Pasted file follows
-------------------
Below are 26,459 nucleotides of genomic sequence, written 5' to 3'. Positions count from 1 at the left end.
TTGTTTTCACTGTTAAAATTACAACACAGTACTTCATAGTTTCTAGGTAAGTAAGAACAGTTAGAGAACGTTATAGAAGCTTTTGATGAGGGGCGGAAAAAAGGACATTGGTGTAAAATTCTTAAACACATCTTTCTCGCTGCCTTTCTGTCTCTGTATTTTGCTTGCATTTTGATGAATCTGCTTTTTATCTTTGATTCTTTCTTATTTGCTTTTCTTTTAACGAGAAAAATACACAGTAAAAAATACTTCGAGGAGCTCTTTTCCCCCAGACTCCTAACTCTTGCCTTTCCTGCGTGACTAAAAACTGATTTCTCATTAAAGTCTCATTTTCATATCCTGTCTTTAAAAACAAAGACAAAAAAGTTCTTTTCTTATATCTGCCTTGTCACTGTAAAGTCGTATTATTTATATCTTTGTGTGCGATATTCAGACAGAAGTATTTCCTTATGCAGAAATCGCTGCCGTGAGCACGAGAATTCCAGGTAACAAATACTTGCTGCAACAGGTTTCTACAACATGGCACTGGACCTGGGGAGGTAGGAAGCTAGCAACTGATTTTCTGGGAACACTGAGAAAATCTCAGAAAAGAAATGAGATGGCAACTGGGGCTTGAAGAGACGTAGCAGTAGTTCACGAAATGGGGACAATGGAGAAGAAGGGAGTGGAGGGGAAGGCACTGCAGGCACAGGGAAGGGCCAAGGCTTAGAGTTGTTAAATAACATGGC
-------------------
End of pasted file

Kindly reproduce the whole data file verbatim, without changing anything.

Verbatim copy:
Below are 26,459 nucleotides of genomic sequence, written 5' to 3'. Positions count from 1 at the left end.
TTGTTTTCACTGTTAAAATTACAACACAGTACTTCATAGTTTCTAGGTAAGTAAGAACAGTTAGAGAACGTTATAGAAGCTTTTGATGAGGGGCGGAAAAAAGGACATTGGTGTAAAATTCTTAAACACATCTTTCTCGCTGCCTTTCTGTCTCTGTATTTTGCTTGCATTTTGATGAATCTGCTTTTTATCTTTGATTCTTTCTTATTTGCTTTTCTTTTAACGAGAAAAATACACAGTAAAAAATACTTCGAGGAGCTCTTTTCCCCCAGACTCCTAACTCTTGCCTTTCCTGCGTGACTAAAAACTGATTTCTCATTAAAGTCTCATTTTCATATCCTGTCTTTAAAAACAAAGACAAAAAAGTTCTTTTCTTATATCTGCCTTGTCACTGTAAAGTCGTATTATTTATATCTTTGTGTGCGATATTCAGACAGAAGTATTTCCTTATGCAGAAATCGCTGCCGTGAGCACGAGAATTCCAGGTAACAAATACTTGCTGCAACAGGTTTCTACAACATGGCACTGGACCTGGGGAGGTAGGAAGCTAGCAACTGATTTTCTGGGAACACTGAGAAAATCTCAGAAAAGAAATGAGATGGCAACTGGGGCTTGAAGAGACGTAGCAGTAGTTCACGAAATGGGGACAATGGAGAAGAAGGGAGTGGAGGGGAAGGCACTGCAGGCACAGGGAAGGGCCAAGGCTTAGAGTTGTTAAATAACATGGC